Ramadan begins on May 26, and we would like to send very warm wishes to Local Guides who are celebrating the holy month.
The festivity is observed in many countries around the world, with differences in local culture and traditions. People fast (no food and drink) for one full month while the sun is shining. To cater to the new schedule, most offices and businesses change their operating hours to allow people to leave work early and break their fast with loved ones at home.
Traffic jams are common for a few hours before sunset as people rush home. That’s why many others opt to eat out instead. In certain countries like Indonesia, where I’m from, Ramadan is considered a peak season for restaurants and cafes.
The last day of Ramadan is Eid al-Fitr, which falls on June 25. In Indonesia, we celebrate with ketupat, a rice cake wrapped in a diamond-shaped pouch made of woven palm leaves. Growing up, my neighbour used to bring over delicious, home-cooked ketupat sayur— rice cakes stewed with coconut milk and vegetables—and would also share it with non-Muslim neighbors to spread the excitement.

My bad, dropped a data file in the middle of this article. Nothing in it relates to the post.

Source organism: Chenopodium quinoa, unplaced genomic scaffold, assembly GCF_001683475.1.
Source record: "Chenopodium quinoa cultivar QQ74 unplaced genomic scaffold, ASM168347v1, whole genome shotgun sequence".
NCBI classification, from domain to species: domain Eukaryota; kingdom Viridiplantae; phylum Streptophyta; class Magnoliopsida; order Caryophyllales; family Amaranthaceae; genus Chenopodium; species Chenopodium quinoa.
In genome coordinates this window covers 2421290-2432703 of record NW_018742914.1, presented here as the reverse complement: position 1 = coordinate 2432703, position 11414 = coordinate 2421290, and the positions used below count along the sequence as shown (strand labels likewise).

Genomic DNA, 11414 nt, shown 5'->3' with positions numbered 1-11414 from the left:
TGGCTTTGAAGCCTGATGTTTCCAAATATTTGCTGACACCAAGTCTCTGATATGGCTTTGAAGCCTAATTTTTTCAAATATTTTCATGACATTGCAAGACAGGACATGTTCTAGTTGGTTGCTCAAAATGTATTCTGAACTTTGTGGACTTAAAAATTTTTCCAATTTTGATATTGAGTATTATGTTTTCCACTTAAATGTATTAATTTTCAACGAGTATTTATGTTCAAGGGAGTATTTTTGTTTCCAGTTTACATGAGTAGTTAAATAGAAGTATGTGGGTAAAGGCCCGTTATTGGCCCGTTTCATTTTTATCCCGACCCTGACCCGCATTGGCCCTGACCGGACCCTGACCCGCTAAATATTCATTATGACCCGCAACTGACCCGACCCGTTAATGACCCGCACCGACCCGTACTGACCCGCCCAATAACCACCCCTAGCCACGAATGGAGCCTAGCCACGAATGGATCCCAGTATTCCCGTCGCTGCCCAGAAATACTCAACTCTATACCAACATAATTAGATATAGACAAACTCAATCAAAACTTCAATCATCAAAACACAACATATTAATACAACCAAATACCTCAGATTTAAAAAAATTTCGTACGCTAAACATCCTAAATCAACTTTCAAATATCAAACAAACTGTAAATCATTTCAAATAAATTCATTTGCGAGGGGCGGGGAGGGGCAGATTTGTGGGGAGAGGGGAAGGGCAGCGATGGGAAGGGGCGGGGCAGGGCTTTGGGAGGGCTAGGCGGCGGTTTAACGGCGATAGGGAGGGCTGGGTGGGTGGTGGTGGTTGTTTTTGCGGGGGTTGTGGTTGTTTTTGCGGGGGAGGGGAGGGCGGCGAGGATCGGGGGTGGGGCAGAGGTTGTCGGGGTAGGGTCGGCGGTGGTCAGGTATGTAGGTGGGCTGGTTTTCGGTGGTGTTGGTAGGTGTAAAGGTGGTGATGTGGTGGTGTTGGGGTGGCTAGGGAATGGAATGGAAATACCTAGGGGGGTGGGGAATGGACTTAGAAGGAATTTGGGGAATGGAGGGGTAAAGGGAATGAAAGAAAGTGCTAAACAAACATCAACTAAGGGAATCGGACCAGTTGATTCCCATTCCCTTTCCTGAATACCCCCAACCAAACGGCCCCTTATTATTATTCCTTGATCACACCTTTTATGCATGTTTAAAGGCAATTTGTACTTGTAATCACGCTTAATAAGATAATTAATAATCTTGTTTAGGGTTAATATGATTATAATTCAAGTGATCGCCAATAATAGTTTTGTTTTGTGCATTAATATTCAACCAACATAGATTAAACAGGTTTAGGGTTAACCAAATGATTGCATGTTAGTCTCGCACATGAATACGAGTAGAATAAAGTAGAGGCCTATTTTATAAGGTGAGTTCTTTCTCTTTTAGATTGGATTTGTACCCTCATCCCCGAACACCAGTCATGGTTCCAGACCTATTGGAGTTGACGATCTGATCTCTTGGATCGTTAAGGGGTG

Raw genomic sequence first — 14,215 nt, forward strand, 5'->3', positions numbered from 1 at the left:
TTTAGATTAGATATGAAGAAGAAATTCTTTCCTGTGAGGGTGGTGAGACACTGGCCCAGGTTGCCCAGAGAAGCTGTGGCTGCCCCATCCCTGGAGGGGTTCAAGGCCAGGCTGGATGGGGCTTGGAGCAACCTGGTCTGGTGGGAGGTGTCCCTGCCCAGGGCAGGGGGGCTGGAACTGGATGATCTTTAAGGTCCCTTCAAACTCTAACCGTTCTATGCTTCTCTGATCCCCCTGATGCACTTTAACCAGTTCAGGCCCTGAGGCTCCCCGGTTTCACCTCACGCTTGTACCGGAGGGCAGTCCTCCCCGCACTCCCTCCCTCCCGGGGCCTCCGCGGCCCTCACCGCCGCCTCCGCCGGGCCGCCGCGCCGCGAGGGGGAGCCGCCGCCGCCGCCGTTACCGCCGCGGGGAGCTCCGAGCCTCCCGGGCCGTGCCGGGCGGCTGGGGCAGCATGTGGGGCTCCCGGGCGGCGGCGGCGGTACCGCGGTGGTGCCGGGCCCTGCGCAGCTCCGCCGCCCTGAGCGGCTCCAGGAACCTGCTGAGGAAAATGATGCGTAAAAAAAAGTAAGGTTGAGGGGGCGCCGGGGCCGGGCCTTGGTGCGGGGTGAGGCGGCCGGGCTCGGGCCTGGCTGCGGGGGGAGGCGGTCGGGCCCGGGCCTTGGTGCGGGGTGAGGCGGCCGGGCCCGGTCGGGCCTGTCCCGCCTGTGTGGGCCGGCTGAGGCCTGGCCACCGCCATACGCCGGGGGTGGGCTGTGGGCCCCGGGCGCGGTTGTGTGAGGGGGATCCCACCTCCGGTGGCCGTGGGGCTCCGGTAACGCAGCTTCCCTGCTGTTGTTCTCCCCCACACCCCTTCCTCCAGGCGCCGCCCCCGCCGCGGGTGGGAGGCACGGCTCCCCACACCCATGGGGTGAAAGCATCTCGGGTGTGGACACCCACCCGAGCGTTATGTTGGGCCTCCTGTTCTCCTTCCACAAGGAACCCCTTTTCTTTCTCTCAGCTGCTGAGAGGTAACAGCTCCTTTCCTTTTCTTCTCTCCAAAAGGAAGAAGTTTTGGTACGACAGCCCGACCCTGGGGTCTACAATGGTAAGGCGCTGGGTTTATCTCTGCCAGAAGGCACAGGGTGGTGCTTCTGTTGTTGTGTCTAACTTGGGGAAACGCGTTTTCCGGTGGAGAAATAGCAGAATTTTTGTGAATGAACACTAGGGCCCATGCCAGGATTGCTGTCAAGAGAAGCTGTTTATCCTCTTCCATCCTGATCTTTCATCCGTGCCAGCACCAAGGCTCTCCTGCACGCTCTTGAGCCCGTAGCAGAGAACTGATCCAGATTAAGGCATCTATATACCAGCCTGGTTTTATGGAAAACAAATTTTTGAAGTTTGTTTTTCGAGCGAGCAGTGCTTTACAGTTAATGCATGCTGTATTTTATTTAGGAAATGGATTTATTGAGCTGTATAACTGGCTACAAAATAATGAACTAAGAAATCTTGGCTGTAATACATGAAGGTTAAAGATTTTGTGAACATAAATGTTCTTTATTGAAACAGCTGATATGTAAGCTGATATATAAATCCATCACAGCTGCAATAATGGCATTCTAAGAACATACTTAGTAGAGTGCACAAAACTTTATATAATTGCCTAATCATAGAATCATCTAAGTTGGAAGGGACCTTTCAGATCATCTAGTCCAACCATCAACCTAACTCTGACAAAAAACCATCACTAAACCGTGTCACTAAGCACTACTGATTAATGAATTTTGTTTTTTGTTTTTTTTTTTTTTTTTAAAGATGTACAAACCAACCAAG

As Eid al-Fitr is very important day, it’s also a popular travel time, when family and friends come together. In Indonesia, we call this tradition of returning to one’s hometown “mudik.”
Customs like breaking fast together and mudik road trips mean that it can be a hectic time to get around. As a Local Guide on Google Maps, here are a few ways you can share some love during Ramadan:
Add mosques, ATMs, restaurants to break fast, bathrooms, and rest areas for mudik
Updatebusiness hours for restaurants, shops, and other businesses
Post reviews and photos of places you visit during Ramadan
Now, it is your turn. In the comments, share Ramadan traditions from your country (like your favorite food or place to break fast), and suggest any Google Maps tips that can help others during Ramadan and their homecoming trips!